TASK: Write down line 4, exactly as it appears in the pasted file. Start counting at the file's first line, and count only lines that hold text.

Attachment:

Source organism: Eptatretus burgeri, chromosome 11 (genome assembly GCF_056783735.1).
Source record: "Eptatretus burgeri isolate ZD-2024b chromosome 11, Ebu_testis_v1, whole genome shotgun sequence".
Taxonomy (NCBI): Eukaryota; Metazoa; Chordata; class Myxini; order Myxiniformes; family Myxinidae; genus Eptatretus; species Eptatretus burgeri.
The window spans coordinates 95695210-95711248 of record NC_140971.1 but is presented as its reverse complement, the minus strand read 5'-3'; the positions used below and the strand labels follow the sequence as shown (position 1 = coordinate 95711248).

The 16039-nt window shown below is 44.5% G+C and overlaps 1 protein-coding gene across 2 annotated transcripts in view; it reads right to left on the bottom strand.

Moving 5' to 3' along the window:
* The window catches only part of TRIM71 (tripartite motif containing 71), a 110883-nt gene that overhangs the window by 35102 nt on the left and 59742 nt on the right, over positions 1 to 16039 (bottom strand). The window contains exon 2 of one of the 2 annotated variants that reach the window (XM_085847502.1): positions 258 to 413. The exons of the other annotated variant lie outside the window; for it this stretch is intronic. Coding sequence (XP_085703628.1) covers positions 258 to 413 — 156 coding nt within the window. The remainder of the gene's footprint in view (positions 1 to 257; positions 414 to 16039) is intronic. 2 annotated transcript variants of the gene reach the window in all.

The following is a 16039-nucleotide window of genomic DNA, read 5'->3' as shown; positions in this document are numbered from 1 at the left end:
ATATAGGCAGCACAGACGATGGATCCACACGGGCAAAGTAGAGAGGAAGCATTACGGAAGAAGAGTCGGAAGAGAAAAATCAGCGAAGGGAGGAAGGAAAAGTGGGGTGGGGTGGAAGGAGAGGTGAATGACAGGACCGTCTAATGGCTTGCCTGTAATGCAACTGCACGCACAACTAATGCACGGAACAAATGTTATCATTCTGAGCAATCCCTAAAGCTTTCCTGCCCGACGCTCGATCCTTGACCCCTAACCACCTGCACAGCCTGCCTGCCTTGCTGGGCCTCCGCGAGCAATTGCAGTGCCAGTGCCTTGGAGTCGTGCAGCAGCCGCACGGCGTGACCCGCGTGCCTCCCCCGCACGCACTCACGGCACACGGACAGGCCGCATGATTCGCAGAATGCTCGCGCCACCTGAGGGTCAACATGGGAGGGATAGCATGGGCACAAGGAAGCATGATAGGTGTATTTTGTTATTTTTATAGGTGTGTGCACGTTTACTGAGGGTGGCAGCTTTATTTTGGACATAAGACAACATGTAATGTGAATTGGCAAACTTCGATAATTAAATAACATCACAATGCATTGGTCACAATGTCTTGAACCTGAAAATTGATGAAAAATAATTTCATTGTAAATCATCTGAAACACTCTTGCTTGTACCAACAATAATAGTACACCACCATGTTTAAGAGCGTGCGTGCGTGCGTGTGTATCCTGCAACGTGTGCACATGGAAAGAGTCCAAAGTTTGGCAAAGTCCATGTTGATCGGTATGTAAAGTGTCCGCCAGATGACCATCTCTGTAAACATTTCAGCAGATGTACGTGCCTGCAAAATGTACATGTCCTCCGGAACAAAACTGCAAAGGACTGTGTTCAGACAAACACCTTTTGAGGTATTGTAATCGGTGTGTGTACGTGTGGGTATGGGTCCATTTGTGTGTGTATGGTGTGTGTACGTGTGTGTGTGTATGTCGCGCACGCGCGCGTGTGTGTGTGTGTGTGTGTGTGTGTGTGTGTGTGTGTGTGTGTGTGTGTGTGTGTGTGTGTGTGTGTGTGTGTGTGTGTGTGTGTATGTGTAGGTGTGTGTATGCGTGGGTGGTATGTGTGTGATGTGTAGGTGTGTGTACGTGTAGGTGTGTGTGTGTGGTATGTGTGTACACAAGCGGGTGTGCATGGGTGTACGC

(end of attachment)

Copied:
The window spans coordinates 95695210-95711248 of record NC_140971.1 but is presented as its reverse complement, the minus strand read 5'-3'; the positions used below and the strand labels follow the sequence as shown (position 1 = coordinate 95711248).